Time for innovation
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Staff must be involved in any implementation of IT in the firm, says Andrew Levison. Andrew Levison is head of legal IT at The David Andrews Partnership. Firms have had some success in automating standard procedures such as accounts, time recording, debt collection and uninsured loss recovery. However, only a tiny minority of firms has attempted to manage technology, particularly case management, in innovative and strategic ways.
First generation systems, that required fee earners manually to record time, which was then input by support staff, delivered increases in profits of up to 20 per cent. Second generation time recording allows fee earners to post time online as they work. These systems have delivered similar gains.
More ambitious IT projects, such as introducing workflow techniques (case management), allow work to be pushed down to lower-level staff and enable fee earners to supervise and process much higher volumes of work that follow predictable patterns. The result is a lower cost base and resultant increases in profitability.
Systems like these also give firms the ability to expand rapidly as the market for their services grows. On closer analysis, however, it can be seen that these systems are not pure automation. They actually involve significant changes in working practices.
Before the first generation, time may or may not have been recorded at all. Second generation systems cut out the delays and errors caused by manual recording.
Case management systems have required even greater changes in working practices, staffing structures and firm culture. Simply automating existing manual systems could mean automating existing chaos. The advantage of these workflow systems lies in the fact that they force the firm to review working practices and to make fundamental changes.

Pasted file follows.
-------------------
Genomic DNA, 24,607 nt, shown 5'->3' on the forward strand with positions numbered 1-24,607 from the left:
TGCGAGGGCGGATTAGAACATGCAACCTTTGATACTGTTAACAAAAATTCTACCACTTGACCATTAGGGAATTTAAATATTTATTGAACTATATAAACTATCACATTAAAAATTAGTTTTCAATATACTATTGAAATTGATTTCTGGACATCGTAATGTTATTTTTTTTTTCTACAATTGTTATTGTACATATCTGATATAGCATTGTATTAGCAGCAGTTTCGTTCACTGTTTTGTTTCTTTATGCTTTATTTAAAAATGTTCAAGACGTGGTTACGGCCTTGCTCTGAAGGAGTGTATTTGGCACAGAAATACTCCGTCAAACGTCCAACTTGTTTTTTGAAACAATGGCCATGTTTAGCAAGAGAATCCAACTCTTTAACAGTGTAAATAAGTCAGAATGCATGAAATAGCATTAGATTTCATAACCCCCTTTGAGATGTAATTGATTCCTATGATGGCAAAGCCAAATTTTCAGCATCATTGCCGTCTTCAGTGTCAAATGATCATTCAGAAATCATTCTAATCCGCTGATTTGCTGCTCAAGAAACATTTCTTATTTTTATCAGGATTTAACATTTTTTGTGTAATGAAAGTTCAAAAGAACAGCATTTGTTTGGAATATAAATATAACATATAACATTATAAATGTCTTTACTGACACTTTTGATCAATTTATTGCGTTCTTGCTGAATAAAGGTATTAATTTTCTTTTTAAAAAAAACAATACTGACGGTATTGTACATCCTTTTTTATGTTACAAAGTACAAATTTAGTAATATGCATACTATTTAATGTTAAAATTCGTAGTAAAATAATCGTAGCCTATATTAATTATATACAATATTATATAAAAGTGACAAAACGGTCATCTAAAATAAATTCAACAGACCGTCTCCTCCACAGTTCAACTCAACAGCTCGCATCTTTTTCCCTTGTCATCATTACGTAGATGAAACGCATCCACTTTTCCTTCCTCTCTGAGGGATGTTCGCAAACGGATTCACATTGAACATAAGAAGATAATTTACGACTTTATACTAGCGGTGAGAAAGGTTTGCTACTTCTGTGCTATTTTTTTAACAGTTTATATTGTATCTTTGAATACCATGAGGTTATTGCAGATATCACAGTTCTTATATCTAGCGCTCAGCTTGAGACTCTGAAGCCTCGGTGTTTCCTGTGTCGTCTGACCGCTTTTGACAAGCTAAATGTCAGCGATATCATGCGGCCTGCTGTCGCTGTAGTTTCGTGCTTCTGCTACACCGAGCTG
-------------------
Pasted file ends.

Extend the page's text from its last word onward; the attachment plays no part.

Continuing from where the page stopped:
The market for legal software is maturing rapidly with many firms now third or fourth generation users. These firms are extremely effective at managing the "spec and select" phase of IT procurement. However, where firms miss out on the potential benefits of IT is in the implementation phase. The tendency is either to take the supplier's structure as given and attempt to shoehorn fee earners' working practices into that; or to have the system tailored to the firm's existing practices.
The first approach will undoubtedly maximise fee earners' resistance to the new system. Lawyers all have their own way of working - attempting to impose a new system on them is doomed to failure and cost and time overruns.
If it is necessary - as it may well be in the future - for lawyers to change their working methods, it must be handled carefully and at a pace that will accommodate their ability to change. Tailoring a system blindly to existing working practices may forego the opportunity to review working practices and eliminate duplicated, redundant and non-value adding activities. The introduction of IT systems is an ideal opportunity to reassess the fundamentals. Why are we doing this? Why are we doing it this way? Is it really giving clients what they want?
Our suggestion is that IT partners and directors have a responsibility to challenge basic assumptions about the way things are done and to invite fee earners and support staff to review their working practices with no holds barred.
Keys to success include the following points:
Clients' needs should drive the project from start to finish. Our experience is that lawyers say they understand their clients' needs. In practice, client surveys prove that the lawyer's understanding of their needs is not terribly reliable.
Involving all users, partners, fee earners, secretaries and support departments at the earliest possible opportunity and helping them to redesign their own working practices will ensure their commitment to any changes that are required.
Analysing the firm's culture to assess where resistance is likely to come from and planning how to deal with it.
Managing change by anticipating that people will move along the "transition curve" from initial denial that change is required, through depression that old and familiar ways of working are no longer appropriate, to experimentation with new approaches and, finally, effective implementation of redesigned working practices.
In summary, law firms can achieve significantly greater benefits from innovative implementation of technology than they do at present.
Too many firms leave responsibility for successful implementation with the software suppliers. This abdication will cost firms dearly as they invest increasingly large sums in systems without maximising the benefits that are there for the taking, given a little extra effort and commitment on their part.